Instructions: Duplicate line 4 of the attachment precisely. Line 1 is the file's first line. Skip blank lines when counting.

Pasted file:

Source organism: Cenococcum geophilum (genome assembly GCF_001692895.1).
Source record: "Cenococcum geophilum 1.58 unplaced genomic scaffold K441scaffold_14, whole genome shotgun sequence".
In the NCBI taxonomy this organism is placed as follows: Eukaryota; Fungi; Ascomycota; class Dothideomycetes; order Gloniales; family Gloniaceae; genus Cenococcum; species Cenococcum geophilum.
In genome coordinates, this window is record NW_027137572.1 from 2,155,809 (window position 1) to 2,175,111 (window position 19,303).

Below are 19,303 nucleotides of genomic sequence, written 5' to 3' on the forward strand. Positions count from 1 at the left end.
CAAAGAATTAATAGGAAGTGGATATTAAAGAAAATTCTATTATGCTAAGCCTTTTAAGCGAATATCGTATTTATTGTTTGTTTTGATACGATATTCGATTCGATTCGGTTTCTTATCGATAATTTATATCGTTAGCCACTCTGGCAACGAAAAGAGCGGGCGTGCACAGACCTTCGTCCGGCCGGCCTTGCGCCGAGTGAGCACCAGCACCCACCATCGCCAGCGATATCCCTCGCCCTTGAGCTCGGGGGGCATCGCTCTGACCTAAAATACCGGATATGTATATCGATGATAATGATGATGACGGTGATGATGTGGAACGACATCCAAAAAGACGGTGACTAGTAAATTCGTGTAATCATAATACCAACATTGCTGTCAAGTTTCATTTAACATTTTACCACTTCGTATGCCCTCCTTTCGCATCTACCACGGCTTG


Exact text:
In genome coordinates, this window is record NW_027137572.1 from 2,155,809 (window position 1) to 2,175,111 (window position 19,303).